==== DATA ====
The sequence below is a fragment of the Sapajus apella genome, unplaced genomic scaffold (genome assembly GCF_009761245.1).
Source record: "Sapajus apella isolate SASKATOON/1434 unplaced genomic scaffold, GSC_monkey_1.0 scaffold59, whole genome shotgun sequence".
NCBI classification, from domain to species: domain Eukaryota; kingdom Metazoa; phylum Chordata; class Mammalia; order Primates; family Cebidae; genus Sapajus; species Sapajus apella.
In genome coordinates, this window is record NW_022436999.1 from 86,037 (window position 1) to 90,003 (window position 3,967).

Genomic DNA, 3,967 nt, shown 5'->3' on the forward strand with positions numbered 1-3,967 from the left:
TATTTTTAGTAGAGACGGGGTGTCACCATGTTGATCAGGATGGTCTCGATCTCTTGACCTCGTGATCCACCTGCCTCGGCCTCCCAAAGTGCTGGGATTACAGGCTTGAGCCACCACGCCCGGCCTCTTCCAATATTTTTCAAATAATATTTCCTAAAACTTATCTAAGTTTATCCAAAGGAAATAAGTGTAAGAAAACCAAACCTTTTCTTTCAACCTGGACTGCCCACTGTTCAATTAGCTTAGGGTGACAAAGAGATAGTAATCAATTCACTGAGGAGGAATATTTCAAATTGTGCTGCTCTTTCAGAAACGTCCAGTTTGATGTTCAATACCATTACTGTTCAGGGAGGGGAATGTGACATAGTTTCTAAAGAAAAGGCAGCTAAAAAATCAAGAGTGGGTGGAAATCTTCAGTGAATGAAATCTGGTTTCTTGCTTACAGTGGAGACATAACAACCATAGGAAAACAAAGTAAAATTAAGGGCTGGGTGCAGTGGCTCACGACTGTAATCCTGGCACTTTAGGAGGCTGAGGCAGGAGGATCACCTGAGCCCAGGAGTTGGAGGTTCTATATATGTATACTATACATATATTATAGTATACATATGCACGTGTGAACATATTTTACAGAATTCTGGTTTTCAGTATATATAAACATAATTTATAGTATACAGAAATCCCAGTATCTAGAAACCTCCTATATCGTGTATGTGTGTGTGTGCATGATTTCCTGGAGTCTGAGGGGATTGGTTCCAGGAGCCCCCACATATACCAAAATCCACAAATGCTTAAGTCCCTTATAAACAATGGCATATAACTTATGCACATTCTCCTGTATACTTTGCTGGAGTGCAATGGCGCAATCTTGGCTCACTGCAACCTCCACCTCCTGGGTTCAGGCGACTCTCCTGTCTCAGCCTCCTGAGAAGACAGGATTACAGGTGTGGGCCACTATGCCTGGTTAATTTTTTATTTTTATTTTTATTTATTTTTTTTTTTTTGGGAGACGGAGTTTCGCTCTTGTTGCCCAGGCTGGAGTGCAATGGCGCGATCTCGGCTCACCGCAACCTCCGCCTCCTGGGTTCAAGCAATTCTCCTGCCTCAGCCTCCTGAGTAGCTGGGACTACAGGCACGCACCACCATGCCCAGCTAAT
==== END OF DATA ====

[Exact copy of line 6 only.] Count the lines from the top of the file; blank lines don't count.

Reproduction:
TATTTTTAGTAGAGACGGGGTGTCACCATGTTGATCAGGATGGTCTCGATCTCTTGACCTCGTGATCCACCTGCCTCGGCCTCCCAAAGTGCTGGGATTACAGGCTTGAGCCACCACGCCCGGCCTCTTCCAATATTTTTCAAATAATATTTCCTAAAACTTATCTAAGTTTATCCAAAGGAAATAAGTGTAAGAAAACCAAACCTTTTCTTTCAACCTGGACTGCCCACTGTTCAATTAGCTTAGGGTGACAAAGAGATAGTAATCAATTCACTGAGGAGGAATATTTCAAATTGTGCTGCTCTTTCAGAAACGTCCAGTTTGATGTTCAATACCATTACTGTTCAGGGAGGGGAATGTGACATAGTTTCTAAAGAAAAGGCAGCTAAAAAATCAAGAGTGGGTGGAAATCTTCAGTGAATGAAATCTGGTTTCTTGCTTACAGTGGAGACATAACAACCATAGGAAAACAAAGTAAAATTAAGGGCTGGGTGCAGTGGCTCACGACTGTAATCCTGGCACTTTAGGAGGCTGAGGCAGGAGGATCACCTGAGCCCAGGAGTTGGAGGTTCTATATATGTATACTATACATATATTATAGTATACATATGCACGTGTGAACATATTTTACAGAATTCTGGTTTTCAGTATATATAAACATAATTTATAGTATACAGAAATCCCAGTATCTAGAAACCTCCTATATCGTGTATGTGTGTGTGTGCATGATTTCCTGGAGTCTGAGGGGATTGGTTCCAGGAGCCCCCACATATACCAAAATCCACAAATGCTTAAGTCCCTTATAAACAATGGCATATAACTTATGCACATTCTCCTGTATACTTTGCTGGAGTGCAATGGCGCAATCTTGGCTCACTGCAACCTCCACCTCCTGGGTTCAGGCGACTCTCCTGTCTCAGCCTCCTGAGAAGACAGGATTACAGGTGTGGGCCACTATGCCTGGTTAATTTTTTATTTTTATTTTTATTTATTTTTTTTTTTTTGGGAGACGGAGTTTCGCTCTTGTTGCCCAGGCTGGAGTGCAATGGCGCGATCTCGGCTCACCGCAACCTCCGCCTCCTGGGTTCAAGCAATTCTCCTGCCTCAGCCTCCTGAGTAGCTGGGACTACAGGCACGCACCACCATGCCCAGCTAAT